Extremely Rare Grains from Supernova Found in Antarctic Space Rocks
Researchers looking closely at a pair of meteorites salvaged from the ice of Antarctica discovered something surprising and exciting. Inside of each, they found a single microscopic grain of sand that seems to have been formed in a supernova several billion years ago.
This is the first time silicate samples produced by a supernova have ever been found in a meteorite or anywhere else. Most likely, this supernova occurred before our solar system was even formed, and its remnants only arrived here after an unimaginably long trip through the void of space.
These tiny specks of silicate were invisible to the naked eye. They were discovered using a high-tech device known as a NanoSIMS50 ion microprobe, which magnified a rock sample from the meteorite by 20,000 times. Their exact chemical makeup of these specks was highly unusual; it featured traces of the isotope Oxygen-18, which can only be created inside the hellish forge of a supernova.
Interestingly, the two grains of sand were found separately. One was discovered by a graduate student named Pierre Haenecour from Washington University in St. Louis (USA). The other was detected by Xuchao Zhao of the Institute of Geology and Geophysics in Beijing, China, in a meteorite retrieved by the Chinese Antarctic Research Expedition.
Despite its remote and hostile location, Antarctica is an excellent place to search for meteorites. Its frigid, dry climate is ideal for preserving meteorite fragments in a pristine state, and the movement of the continent’s ice sheets helps to concentrate meteorites in areas where they can be found more easily. The lack of tree cover, standing lakes and running rivers also makes the landscape easier to explore, even with the severe cold that makes living in Antarctica impossible.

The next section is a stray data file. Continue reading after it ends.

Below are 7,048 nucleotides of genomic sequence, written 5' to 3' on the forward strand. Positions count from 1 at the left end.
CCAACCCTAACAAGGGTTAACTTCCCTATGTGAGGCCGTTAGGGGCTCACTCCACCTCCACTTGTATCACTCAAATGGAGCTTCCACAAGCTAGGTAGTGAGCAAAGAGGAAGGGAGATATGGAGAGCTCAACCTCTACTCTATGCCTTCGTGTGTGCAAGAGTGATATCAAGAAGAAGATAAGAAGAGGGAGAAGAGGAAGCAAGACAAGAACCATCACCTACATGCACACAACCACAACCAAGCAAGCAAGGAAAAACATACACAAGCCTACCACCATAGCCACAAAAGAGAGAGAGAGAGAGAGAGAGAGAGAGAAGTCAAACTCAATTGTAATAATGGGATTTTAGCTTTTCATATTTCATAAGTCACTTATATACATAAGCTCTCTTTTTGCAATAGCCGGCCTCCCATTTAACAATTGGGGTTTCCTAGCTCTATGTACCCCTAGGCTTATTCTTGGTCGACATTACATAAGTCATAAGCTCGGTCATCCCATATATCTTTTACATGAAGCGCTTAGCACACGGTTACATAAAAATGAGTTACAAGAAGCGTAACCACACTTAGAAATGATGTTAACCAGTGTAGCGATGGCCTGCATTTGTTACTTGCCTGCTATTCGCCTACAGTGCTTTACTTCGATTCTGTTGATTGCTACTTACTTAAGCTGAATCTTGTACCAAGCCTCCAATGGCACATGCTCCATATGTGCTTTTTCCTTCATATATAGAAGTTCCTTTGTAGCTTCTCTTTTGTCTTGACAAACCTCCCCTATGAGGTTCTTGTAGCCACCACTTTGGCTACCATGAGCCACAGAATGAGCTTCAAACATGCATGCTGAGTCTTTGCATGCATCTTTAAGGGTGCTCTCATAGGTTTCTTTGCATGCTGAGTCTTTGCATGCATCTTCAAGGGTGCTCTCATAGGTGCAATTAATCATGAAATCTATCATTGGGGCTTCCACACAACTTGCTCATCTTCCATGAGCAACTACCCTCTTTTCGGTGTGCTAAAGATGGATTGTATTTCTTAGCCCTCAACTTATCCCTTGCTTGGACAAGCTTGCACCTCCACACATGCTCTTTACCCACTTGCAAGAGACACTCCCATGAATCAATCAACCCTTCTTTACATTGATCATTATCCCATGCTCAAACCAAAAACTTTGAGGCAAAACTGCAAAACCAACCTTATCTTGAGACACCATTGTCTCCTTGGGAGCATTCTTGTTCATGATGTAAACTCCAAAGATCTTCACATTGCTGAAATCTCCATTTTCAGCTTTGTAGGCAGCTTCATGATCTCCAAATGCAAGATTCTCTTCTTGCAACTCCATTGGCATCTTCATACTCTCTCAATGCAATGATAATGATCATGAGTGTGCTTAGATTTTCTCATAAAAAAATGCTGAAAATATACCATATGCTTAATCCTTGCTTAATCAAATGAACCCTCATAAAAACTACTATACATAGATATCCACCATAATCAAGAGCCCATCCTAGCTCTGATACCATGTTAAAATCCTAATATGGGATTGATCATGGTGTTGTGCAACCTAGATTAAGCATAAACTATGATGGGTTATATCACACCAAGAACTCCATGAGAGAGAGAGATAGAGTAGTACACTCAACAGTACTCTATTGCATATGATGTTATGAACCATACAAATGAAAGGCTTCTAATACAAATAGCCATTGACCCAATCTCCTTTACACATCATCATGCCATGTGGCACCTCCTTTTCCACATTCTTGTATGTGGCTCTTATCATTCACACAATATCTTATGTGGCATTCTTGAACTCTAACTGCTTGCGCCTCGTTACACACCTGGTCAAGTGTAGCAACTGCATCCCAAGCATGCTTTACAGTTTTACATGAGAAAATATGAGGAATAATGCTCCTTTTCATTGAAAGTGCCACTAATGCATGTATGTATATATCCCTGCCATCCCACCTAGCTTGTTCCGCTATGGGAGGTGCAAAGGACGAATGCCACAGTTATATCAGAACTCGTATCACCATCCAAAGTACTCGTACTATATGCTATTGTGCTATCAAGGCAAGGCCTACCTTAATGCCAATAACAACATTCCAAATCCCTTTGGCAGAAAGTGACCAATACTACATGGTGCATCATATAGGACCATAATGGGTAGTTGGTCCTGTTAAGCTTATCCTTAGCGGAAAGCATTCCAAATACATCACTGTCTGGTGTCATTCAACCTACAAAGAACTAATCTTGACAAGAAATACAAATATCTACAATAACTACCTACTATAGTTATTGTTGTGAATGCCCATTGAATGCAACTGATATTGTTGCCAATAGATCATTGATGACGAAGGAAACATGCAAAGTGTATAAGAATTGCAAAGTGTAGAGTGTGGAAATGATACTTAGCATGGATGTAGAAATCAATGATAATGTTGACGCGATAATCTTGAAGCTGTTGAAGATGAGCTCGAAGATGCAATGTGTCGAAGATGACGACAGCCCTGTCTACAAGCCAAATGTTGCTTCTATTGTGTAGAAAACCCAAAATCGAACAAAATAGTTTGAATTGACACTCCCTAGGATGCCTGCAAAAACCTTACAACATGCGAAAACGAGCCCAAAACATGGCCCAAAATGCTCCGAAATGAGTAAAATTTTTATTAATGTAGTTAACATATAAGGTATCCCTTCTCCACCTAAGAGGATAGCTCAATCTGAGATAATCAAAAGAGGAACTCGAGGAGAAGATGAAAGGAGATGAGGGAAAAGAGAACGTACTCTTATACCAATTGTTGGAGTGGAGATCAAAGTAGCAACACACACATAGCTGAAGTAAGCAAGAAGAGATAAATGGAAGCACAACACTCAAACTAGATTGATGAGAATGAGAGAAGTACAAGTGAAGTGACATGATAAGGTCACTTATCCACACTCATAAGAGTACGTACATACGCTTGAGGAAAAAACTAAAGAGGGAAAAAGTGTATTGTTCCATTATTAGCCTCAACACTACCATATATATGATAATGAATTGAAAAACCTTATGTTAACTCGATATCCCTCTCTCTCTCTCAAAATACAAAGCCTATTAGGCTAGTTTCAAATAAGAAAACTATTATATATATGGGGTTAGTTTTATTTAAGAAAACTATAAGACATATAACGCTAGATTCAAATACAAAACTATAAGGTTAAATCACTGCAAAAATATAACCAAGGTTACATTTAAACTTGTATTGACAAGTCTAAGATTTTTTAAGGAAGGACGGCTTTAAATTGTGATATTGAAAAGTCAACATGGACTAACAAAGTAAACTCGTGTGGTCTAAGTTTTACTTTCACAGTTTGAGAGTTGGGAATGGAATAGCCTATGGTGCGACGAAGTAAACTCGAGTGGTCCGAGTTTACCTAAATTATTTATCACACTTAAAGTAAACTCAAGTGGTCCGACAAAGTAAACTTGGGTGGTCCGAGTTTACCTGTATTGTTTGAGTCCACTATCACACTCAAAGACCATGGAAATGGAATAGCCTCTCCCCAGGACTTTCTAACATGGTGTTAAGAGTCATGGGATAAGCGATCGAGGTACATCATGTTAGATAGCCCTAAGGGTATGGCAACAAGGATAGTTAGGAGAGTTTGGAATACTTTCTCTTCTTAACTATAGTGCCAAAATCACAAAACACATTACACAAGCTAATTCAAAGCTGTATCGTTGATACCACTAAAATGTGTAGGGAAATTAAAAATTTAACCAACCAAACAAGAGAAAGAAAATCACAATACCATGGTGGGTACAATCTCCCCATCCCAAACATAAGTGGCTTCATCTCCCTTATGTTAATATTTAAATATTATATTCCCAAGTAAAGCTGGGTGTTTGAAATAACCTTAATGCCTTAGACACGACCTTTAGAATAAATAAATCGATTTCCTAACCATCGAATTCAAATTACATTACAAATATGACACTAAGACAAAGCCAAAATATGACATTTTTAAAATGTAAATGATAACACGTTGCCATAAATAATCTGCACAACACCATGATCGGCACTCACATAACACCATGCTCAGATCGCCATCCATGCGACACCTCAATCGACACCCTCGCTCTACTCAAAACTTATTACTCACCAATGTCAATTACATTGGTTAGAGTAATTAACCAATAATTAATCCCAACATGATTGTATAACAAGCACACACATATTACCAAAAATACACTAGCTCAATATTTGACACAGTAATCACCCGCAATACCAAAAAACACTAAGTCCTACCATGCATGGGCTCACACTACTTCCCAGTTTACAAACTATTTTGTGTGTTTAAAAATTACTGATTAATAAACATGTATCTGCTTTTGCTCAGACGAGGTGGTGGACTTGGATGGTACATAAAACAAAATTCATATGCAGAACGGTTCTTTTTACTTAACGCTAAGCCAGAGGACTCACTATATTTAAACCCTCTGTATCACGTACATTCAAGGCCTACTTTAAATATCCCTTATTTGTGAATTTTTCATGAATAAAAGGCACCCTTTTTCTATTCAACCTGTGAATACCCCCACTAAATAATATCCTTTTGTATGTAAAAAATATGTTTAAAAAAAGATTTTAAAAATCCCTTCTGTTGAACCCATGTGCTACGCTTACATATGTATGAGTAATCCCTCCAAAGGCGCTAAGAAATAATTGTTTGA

Finding the silicate grains was a notable event because these particular types of supernova particles had not been uncovered before. But this is not the first time supernova leftovers have been retrieved from meteorites. Traces of rare isotopes like chromium-54, aluminum-26 and iron-60 have all been found inside meteorites, and these substances all come from the interior of massive exploding stars.
The search for more supernova-saturated meteors will continue, in Antarctica and elsewhere. But we don’t have to look inside rocks from space to find more supernova footprints. In fact, they’re all around us all the time. They’re the very stuff from which our planet was created.
The Incredible Creative Power of Supernovas
Sometime before our solar system formed 4.6 billion years ago, a supernova exploded in our immediate interstellar neighborhood. The force of this blast was so tremendous that it actually played a role in the creation of our solar system.
The shock wave from that supernova eventually crashed into a rotating cloud of gas and dust in this sector of the Milky Way. This collision triggered a chain reaction, causing the cloud to condense. The rotation plus the collapse triggered the formation of planets, moons and other rocky bodies, and once everything cooled and settled into their solar orbits an authentic solar system had officially been born.
In addition to the shock wave, the supernova also created a widely dispersed spray cloud of various elements produced inside the star that exploded. Meteors were one effective depository for these tiny grains, and billions of years later they would shower down on Earth to leave us clues about the beginning of our solar system.